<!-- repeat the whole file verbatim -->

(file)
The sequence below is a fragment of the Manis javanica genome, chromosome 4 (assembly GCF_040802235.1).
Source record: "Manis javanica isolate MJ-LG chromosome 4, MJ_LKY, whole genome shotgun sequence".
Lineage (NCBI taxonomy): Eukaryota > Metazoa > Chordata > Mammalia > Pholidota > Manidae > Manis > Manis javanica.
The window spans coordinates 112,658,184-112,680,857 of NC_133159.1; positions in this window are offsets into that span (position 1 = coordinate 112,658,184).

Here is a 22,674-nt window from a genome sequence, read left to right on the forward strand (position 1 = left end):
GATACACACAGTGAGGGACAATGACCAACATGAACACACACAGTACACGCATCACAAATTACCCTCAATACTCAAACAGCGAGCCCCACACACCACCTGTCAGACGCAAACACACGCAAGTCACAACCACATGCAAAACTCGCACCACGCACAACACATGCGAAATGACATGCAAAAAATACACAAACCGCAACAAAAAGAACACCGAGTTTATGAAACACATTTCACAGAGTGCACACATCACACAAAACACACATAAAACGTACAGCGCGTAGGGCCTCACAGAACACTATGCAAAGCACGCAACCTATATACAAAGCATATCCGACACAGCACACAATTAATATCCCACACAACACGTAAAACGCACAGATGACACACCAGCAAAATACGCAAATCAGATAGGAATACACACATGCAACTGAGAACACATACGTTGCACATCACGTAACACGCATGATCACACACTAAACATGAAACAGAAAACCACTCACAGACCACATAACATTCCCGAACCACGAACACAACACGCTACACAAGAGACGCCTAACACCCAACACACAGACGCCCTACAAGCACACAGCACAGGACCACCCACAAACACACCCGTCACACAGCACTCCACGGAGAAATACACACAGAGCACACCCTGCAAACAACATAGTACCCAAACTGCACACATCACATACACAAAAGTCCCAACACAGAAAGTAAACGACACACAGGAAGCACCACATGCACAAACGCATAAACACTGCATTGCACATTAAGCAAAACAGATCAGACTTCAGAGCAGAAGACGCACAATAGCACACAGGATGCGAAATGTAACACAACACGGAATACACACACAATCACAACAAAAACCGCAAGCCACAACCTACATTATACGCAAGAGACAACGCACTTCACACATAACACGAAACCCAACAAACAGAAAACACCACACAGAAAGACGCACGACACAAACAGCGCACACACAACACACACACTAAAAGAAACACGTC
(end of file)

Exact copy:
The sequence below is a fragment of the Manis javanica genome, chromosome 4 (assembly GCF_040802235.1).
Source record: "Manis javanica isolate MJ-LG chromosome 4, MJ_LKY, whole genome shotgun sequence".
Lineage (NCBI taxonomy): Eukaryota > Metazoa > Chordata > Mammalia > Pholidota > Manidae > Manis > Manis javanica.
The window spans coordinates 112,658,184-112,680,857 of NC_133159.1; positions in this window are offsets into that span (position 1 = coordinate 112,658,184).

Here is a 22,674-nt window from a genome sequence, read left to right on the forward strand (position 1 = left end):
GATACACACAGTGAGGGACAATGACCAACATGAACACACACAGTACACGCATCACAAATTACCCTCAATACTCAAACAGCGAGCCCCACACACCACCTGTCAGACGCAAACACACGCAAGTCACAACCACATGCAAAACTCGCACCACGCACAACACATGCGAAATGACATGCAAAAAATACACAAACCGCAACAAAAAGAACACCGAGTTTATGAAACACATTTCACAGAGTGCACACATCACACAAAACACACATAAAACGTACAGCGCGTAGGGCCTCACAGAACACTATGCAAAGCACGCAACCTATATACAAAGCATATCCGACACAGCACACAATTAATATCCCACACAACACGTAAAACGCACAGATGACACACCAGCAAAATACGCAAATCAGATAGGAATACACACATGCAACTGAGAACACATACGTTGCACATCACGTAACACGCATGATCACACACTAAACATGAAACAGAAAACCACTCACAGACCACATAACATTCCCGAACCACGAACACAACACGCTACACAAGAGACGCCTAACACCCAACACACAGACGCCCTACAAGCACACAGCACAGGACCACCCACAAACACACCCGTCACACAGCACTCCACGGAGAAATACACACAGAGCACACCCTGCAAACAACATAGTACCCAAACTGCACACATCACATACACAAAAGTCCCAACACAGAAAGTAAACGACACACAGGAAGCACCACATGCACAAACGCATAAACACTGCATTGCACATTAAGCAAAACAGATCAGACTTCAGAGCAGAAGACGCACAATAGCACACAGGATGCGAAATGTAACACAACACGGAATACACACACAATCACAACAAAAACCGCAAGCCACAACCTACATTATACGCAAGAGACAACGCACTTCACACATAACACGAAACCCAACAAACAGAAAACACCACACAGAAAGACGCACGACACAAACAGCGCACACACAACACACACACTAAAAGAAACACGTC